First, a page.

Prosecutors said Johnson and Lang, both from California, broke into a Morris, Illinois farm that raised minks for sale to fur makers, removed fencing to help them escape, destroyed cards to identify their breed, and spray-painted “Liberation is Love” on a barn, causing between $120,000 and $200,000 of damage…
It is possible that if such activists targeted breeders of an animal enterprise (raising dogs, cats, cows, horses, etc.) or some other related animal enterprise— the owners could plausibly try to use the AETA. The law was purposely drawn up for the reason that activists have in fact, bombed, burned, targeted, and taken down businesses selling animals? Unless there is actual violence, theft or arson, the AETA law will usually never be used.
Which is why you seldom see pet stores selling baby animals, and if it’s in California, only rescued animals are supposed to be sold. (To be honest, we believe that pet store law is rather illegal, while it is true that they won’t allow animals sold to be anything other than rescued, rehomed, etc.– it is the sourcing of such animals as seen in San Diego law years ago–that is highly questionable, as any group, rescue or non rescue, can buy an animal and resell it as “rescued” regardless of sourcing. The sourcing, selling and sales were allowed for ALL groups–shelters, rescuers, non profits–but an actual pet store was not allowed to obtain (source) an animal at any source it wanted to use. Even the city attorney agreed that the law was very poorly written and subject to being found illegal. We did not stay in San Diego for that, we moved so do not know what happened later.)
Animal rights activists are behind the burning of cattle trucks at the Harris Ranch truck lot early Sunday, according to a statement from the purported arsonists.
The statement, released Monday, describes how the fire, which heavily damaged 14 tractors and several trailers, was set and says the attack was aimed at “the horrors of factory farming.”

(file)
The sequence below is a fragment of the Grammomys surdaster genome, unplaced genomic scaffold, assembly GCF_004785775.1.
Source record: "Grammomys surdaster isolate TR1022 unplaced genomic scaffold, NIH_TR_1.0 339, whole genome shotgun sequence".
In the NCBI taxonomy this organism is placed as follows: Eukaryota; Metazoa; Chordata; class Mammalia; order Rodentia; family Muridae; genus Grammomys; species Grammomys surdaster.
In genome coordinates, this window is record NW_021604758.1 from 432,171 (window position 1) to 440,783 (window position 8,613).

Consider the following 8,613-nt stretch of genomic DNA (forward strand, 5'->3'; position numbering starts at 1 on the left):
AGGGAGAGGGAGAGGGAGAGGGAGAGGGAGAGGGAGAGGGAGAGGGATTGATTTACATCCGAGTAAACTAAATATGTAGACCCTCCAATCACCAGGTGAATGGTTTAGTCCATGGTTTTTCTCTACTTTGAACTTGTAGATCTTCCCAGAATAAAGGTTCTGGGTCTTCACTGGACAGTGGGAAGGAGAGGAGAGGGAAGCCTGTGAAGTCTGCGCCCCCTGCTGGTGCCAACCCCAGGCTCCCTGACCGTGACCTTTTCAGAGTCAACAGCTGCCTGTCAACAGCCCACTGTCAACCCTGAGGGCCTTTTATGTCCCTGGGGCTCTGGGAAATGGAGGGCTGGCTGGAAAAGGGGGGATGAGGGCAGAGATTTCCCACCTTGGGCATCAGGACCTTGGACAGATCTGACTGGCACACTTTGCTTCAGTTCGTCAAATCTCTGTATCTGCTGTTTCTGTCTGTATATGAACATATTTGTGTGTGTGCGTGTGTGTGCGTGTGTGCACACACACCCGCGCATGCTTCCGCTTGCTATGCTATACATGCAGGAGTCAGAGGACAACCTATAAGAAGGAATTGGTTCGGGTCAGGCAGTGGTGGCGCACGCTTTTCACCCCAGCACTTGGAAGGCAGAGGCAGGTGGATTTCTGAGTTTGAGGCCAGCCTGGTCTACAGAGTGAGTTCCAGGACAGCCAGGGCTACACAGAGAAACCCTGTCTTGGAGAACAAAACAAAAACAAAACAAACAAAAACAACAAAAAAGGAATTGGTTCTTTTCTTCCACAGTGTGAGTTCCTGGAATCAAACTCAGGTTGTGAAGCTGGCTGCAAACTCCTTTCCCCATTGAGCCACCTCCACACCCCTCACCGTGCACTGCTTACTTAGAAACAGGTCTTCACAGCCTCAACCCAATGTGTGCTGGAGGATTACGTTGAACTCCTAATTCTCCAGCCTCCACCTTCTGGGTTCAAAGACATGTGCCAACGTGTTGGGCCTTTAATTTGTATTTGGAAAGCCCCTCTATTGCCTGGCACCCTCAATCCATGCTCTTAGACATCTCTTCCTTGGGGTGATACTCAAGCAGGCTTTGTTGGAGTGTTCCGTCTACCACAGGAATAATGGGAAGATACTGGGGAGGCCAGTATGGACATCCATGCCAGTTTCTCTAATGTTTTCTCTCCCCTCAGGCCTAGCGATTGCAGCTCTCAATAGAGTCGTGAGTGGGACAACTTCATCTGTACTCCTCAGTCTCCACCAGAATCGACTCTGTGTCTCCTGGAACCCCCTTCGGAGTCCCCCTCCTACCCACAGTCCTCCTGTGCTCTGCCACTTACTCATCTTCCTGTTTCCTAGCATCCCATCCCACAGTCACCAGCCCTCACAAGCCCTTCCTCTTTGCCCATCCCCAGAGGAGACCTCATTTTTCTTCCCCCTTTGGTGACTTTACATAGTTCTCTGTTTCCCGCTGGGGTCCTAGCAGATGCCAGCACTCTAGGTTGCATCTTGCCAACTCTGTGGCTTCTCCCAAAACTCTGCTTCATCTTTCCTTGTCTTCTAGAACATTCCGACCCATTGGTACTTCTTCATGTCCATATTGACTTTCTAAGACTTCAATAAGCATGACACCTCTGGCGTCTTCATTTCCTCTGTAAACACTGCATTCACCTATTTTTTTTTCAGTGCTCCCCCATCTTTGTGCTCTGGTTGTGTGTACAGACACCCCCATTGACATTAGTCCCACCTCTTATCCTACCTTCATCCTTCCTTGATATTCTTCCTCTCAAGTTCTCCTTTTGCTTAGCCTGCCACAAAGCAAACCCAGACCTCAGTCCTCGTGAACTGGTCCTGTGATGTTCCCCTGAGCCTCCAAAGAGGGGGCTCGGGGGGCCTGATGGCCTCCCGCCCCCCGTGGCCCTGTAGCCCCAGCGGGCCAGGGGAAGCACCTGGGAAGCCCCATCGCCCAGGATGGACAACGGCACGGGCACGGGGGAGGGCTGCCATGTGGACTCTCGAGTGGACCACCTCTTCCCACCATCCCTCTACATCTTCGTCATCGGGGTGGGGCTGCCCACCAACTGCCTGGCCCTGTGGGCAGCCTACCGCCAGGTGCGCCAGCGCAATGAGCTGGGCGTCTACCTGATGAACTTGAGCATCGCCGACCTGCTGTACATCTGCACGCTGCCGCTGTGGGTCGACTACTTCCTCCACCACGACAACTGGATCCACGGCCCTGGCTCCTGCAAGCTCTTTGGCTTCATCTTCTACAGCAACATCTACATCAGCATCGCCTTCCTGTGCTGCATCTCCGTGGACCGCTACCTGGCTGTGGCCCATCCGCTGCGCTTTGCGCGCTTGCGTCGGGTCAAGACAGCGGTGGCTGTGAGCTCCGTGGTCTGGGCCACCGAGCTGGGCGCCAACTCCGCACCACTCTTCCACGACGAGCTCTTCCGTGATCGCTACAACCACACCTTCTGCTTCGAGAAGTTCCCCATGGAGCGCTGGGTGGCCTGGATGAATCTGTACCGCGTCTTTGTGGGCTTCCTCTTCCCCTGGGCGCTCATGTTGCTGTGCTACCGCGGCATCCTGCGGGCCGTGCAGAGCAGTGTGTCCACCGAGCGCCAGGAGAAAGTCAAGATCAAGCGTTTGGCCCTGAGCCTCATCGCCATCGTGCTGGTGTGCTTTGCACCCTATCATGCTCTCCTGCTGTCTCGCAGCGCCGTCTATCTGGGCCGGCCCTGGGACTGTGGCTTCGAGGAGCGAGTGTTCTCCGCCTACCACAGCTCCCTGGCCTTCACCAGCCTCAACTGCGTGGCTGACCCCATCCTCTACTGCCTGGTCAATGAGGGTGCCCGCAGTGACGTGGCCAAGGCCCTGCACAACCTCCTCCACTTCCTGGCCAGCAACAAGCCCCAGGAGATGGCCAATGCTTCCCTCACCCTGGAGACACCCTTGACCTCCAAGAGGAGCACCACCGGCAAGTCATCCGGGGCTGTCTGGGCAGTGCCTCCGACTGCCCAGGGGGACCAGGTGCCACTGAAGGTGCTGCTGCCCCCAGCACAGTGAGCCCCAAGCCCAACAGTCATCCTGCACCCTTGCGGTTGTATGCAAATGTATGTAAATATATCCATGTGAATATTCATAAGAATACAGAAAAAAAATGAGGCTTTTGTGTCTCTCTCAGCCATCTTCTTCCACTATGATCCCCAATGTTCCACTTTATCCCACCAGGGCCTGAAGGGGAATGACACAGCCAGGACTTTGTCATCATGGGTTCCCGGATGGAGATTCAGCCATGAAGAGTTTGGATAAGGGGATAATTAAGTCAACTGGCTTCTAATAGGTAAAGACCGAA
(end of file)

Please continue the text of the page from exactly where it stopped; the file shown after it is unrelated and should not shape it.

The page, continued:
Spokeswoman Nicoal R. Sheen of the Animal Liberation Press Office, which released the statement, said the office doesn’t take part in illegal actions but distributes communiques from those who do.
Fresno County sheriff’s spokesman Chris Curtice said detectives are looking into the claim. He would not comment further except to say “that was one of the directions they were looking into anyway.”
The fire started just before 4 a.m. in the truck storage area at Highway 145 and Interstate 5. Several tractor-trailer rigs were engulfed in flames when deputies and Cal Fire personnel arrived. It took about 45 minutes to put out the blaze.
The cost of the damage has not been released.
Harris Farms is one of the nation’s largest family-owned agribusinesses. It is California’s largest cattle feeder, beef processor and beef marketer.
According to the statement released by the Animal Liberation Press Office, “containers of accelerant were placed beneath a row of 14 trucks with four digital timers used to light four of the containers and kerosene-soaked rope carrying the fire to the other 10. … We were extremely pleased to see that all 14 trucks ‘were a total loss.’”
The statement boasted that “despite guards, a constant worker presence and razor wire fence, the enemy is still vulnerable.”